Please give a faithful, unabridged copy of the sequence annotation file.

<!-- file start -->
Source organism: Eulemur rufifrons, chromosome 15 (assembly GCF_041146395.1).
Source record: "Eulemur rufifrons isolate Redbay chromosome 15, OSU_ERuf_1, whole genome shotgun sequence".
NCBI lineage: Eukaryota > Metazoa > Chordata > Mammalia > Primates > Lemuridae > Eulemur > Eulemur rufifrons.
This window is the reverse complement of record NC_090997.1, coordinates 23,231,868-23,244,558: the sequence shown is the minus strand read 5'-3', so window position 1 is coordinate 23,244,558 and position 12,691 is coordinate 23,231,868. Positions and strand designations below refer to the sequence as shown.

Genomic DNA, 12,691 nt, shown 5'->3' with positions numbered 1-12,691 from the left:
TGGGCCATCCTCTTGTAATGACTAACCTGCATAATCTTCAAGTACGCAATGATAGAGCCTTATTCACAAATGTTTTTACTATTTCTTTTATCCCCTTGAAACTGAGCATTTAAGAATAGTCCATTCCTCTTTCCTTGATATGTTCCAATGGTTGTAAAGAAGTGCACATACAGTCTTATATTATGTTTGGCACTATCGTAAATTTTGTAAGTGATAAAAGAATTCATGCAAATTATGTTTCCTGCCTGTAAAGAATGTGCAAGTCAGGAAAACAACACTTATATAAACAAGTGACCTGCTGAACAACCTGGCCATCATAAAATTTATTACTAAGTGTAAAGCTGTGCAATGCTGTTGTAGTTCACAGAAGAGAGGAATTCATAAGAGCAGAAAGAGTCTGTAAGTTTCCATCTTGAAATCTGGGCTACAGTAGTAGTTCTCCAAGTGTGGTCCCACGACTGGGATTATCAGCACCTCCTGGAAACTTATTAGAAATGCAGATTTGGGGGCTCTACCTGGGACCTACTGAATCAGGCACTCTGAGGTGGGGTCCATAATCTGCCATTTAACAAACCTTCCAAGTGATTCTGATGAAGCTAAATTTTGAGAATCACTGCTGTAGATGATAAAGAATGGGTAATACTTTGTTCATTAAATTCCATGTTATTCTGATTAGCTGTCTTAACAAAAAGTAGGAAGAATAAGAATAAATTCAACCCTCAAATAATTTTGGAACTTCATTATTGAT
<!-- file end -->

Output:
Source organism: Eulemur rufifrons, chromosome 15 (assembly GCF_041146395.1).
Source record: "Eulemur rufifrons isolate Redbay chromosome 15, OSU_ERuf_1, whole genome shotgun sequence".
NCBI lineage: Eukaryota > Metazoa > Chordata > Mammalia > Primates > Lemuridae > Eulemur > Eulemur rufifrons.
This window is the reverse complement of record NC_090997.1, coordinates 23,231,868-23,244,558: the sequence shown is the minus strand read 5'-3', so window position 1 is coordinate 23,244,558 and position 12,691 is coordinate 23,231,868. Positions and strand designations below refer to the sequence as shown.

Genomic DNA, 12,691 nt, shown 5'->3' with positions numbered 1-12,691 from the left:
TGGGCCATCCTCTTGTAATGACTAACCTGCATAATCTTCAAGTACGCAATGATAGAGCCTTATTCACAAATGTTTTTACTATTTCTTTTATCCCCTTGAAACTGAGCATTTAAGAATAGTCCATTCCTCTTTCCTTGATATGTTCCAATGGTTGTAAAGAAGTGCACATACAGTCTTATATTATGTTTGGCACTATCGTAAATTTTGTAAGTGATAAAAGAATTCATGCAAATTATGTTTCCTGCCTGTAAAGAATGTGCAAGTCAGGAAAACAACACTTATATAAACAAGTGACCTGCTGAACAACCTGGCCATCATAAAATTTATTACTAAGTGTAAAGCTGTGCAATGCTGTTGTAGTTCACAGAAGAGAGGAATTCATAAGAGCAGAAAGAGTCTGTAAGTTTCCATCTTGAAATCTGGGCTACAGTAGTAGTTCTCCAAGTGTGGTCCCACGACTGGGATTATCAGCACCTCCTGGAAACTTATTAGAAATGCAGATTTGGGGGCTCTACCTGGGACCTACTGAATCAGGCACTCTGAGGTGGGGTCCATAATCTGCCATTTAACAAACCTTCCAAGTGATTCTGATGAAGCTAAATTTTGAGAATCACTGCTGTAGATGATAAAGAATGGGTAATACTTTGTTCATTAAATTCCATGTTATTCTGATTAGCTGTCTTAACAAAAAGTAGGAAGAATAAGAATAAATTCAACCCTCAAATAATTTTGGAACTTCATTATTGAT